Indy would usually jump to her feet to greet any new voices that came through our door. The lady came to our house, and she barely lifted her head. I scootched in on Indy's bed and laid her head across my leg; she rubbed her nose up and down my leg twice as if to say thank you, I am ready, so ready. With the first shot she began to snore, her feet twitched as she began to dream, probably of the game of circles or Tennis Ball, or swimming in the lake. With the second, her breathing slowed, she took two more deep breaths and rested. I didn't cry, I didn't even feel sad. I felt thankful that the misery of the last few days of her life were over. There is no greater gift one can give to someone than to bring an end to their suffering. I do remember thinking I wish someone could do this for me when the time comes.
I bundled her in a blanket and taped it tight, laid her in the truck and started driving, determined to find a peaceful place for her to rest. She was gone, this part wasn't about her, it was about me, about paying respect to the creature that brought so much love and dedication into my life. I was surprised at how difficult it was to find a place. I drove far out into the country, found farms and ranches, and most people just didn't want to be involved. I found one couple working in a field, and talked with the woman a bit, she said they were cleaning up their property to sell and didn't want to leave a buried dog on the property. She seemed sympathetic, and said there is a perfect place for her, you just need to let the Lord guide you to it.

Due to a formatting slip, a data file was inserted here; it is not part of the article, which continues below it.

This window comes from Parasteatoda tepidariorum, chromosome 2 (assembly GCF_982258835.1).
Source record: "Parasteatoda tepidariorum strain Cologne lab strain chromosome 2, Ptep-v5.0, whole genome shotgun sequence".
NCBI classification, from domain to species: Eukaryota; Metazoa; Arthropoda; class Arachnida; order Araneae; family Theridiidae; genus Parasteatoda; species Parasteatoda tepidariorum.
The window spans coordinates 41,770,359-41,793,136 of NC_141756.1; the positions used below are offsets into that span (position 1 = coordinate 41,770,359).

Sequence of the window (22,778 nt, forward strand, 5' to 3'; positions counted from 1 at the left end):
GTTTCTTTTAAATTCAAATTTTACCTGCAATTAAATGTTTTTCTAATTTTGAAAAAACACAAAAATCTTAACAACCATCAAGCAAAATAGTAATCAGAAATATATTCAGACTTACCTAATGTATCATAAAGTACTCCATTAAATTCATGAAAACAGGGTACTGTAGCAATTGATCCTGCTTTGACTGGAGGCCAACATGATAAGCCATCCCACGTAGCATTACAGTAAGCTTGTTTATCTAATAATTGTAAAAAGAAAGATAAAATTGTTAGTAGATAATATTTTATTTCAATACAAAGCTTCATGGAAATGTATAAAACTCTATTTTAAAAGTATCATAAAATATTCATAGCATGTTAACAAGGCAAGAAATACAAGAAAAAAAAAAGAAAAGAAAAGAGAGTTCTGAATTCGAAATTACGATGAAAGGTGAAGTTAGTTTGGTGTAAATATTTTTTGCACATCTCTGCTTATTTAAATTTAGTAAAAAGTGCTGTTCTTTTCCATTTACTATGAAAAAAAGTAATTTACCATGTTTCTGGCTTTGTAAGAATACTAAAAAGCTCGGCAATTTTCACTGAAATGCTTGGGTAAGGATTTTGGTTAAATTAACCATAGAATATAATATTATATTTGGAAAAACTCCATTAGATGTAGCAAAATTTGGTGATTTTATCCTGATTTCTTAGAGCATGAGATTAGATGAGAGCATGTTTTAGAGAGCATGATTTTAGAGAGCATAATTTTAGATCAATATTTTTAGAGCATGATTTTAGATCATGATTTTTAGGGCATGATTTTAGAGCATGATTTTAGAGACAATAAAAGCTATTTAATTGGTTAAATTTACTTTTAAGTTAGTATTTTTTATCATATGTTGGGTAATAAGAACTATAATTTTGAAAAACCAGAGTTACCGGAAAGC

The Lord. Yeah well . . . religion and I don't really see eye to eye. I do believe in a force, and it's power, and heard what she said in my own way. As I drove a private side-road caught my eye, and don't know why I decided to give it a try. I passed several posh country estates, obviously mountain getaways for the rich, which gave way to large horse and cattle fields and a small house on the left. I'm not even sure what told me to pull into the driveway but looking back on it, it was simple, I just opened and listened. I knocked on the door, was greeted by a man and a small white dog, which was a pretty good sign. I explained my task, and he said "yeah, I think I can help you with that, let me start up the tractor."
As it turns out, this man was a veterinarian himself, also a surfer, and had many pets on his property. The lady was right, there was a perfect place and I had been led right to it. I followed him to a spot beneath a grand old elm tree by a creek, and he dug a deep hole in the hard clay with his tractor. I laid her in, he said a prayer, and left me to cover Indy's body. I will remember every shovel of Earth I moved for a very long time.
I do miss her, and always will, but I am not sad for her. She told me it was time to go and I am thankful I had the strength to give her that final gift. Every morning I rise and she's not in the spot she used to lay, for a second I think someone left her outside. When we're done with a meal, there is no food dish to drop the last tasty bits into. Then I remember her body resting with horses and squirrels under an old elm by a creek; one of the best friends I ever had is free, and this is a cause for joy, not sadness.